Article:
Governor Ifeanyi Okowa of Delta State
DELTA State Governor, Senator Ifeanyi Okowa, has picked holes in the increasing outcry by stakeholders in Niger Delta for the Federal Government to pay 13 percent derivation fund directly to oil communities, describing the agitation as illogical.
Governor Okowa, interacting with journalists at Asaba, the state capital, cautioned the campaigners that their current tactic would create disaffection, which antagonists of the region were looking for to divert attention from the issue of restructuring.
He noted: “I think it is important that we put our energy in the right direction because people have the wrong concepts on what needs to be done. As of today, I am not a lawyer, but I believe that the constitution is very straight forward on how derivation fund should be handled and who should handle it.”
”What we are doing as at today is to drive the process in Petroleum Industry Bill, PIB, where the oil-bearing communities themselves will have some leverages and be provided for in the constitution and law, which allow them to have a percentage for the various communities.
“That will help to strengthen the relationship between the communities and the oil companies because such provisions have been envisaged and that is the process that we ought to drive.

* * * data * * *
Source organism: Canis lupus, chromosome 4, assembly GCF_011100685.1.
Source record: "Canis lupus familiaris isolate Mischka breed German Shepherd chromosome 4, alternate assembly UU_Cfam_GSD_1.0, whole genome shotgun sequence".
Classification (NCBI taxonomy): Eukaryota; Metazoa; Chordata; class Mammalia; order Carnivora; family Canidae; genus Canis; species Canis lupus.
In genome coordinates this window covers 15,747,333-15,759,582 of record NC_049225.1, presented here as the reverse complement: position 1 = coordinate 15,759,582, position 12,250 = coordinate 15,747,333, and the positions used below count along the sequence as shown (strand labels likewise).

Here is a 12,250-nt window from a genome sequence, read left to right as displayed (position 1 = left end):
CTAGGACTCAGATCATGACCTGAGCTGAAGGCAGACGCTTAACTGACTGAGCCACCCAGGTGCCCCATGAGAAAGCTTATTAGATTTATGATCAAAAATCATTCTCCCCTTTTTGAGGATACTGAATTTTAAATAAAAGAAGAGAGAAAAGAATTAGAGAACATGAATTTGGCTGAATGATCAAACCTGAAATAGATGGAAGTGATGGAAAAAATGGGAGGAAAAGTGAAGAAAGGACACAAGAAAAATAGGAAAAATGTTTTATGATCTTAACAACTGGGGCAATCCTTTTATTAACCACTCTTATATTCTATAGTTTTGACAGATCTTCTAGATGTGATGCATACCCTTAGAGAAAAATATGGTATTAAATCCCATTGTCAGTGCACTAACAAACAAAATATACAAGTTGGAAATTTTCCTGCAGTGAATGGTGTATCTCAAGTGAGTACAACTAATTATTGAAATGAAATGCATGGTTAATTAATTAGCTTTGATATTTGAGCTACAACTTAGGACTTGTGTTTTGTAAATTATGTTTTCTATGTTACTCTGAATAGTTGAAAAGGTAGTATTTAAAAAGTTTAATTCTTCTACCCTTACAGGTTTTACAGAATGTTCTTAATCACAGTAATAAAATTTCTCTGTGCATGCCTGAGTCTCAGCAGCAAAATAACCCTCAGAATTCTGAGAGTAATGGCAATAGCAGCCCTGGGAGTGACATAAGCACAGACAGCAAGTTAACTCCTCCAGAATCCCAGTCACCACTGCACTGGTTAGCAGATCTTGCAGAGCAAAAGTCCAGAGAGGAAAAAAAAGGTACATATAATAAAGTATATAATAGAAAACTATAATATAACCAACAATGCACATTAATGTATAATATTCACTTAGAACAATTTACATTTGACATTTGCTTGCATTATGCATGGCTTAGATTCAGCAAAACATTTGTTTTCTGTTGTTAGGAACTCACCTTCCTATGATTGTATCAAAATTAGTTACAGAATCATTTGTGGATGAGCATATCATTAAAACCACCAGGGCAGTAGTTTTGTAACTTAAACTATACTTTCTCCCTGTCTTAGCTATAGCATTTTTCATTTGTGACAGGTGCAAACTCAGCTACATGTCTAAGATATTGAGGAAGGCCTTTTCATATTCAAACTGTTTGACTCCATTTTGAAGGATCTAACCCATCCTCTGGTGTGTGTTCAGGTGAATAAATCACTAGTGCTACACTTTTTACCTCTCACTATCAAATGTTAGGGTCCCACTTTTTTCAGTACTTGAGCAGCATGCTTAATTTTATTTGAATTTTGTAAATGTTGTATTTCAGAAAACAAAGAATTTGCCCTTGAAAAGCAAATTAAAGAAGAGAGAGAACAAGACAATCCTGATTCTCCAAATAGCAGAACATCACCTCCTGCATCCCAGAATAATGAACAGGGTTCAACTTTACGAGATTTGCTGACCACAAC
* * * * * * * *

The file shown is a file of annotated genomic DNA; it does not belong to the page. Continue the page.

“But if every community rises and says they want to control their resources, am sure that Nigeria will eventually become a banana republic and there will be no control, no country, and no state.
”If you are talking about Delta state, for instance, I think about 20 or 21 local government areas are oil-producing, if every community begins to control its own, I am sure that the crises and battles that will come out of it will be beyond our control.
“Though people have their views and they have the rights to such views, it is for us to follow the constitution and the laws of the land at the moment. I believe that having been able to vote governors and lawmakers, we should allow them to manage these resources and if they are not managing the resources as we want, you have the right to vote the person out in the next four years,” he said.
Okowa, also chairman of South-South Governors Forum, said: “It is not a question of I want to manage the 13 percent, they ought to say they want to manage the 100 percent. If you are providing 100 percent and only 13 percent comes to the state, what about the 87 percent being shared among other states in the country?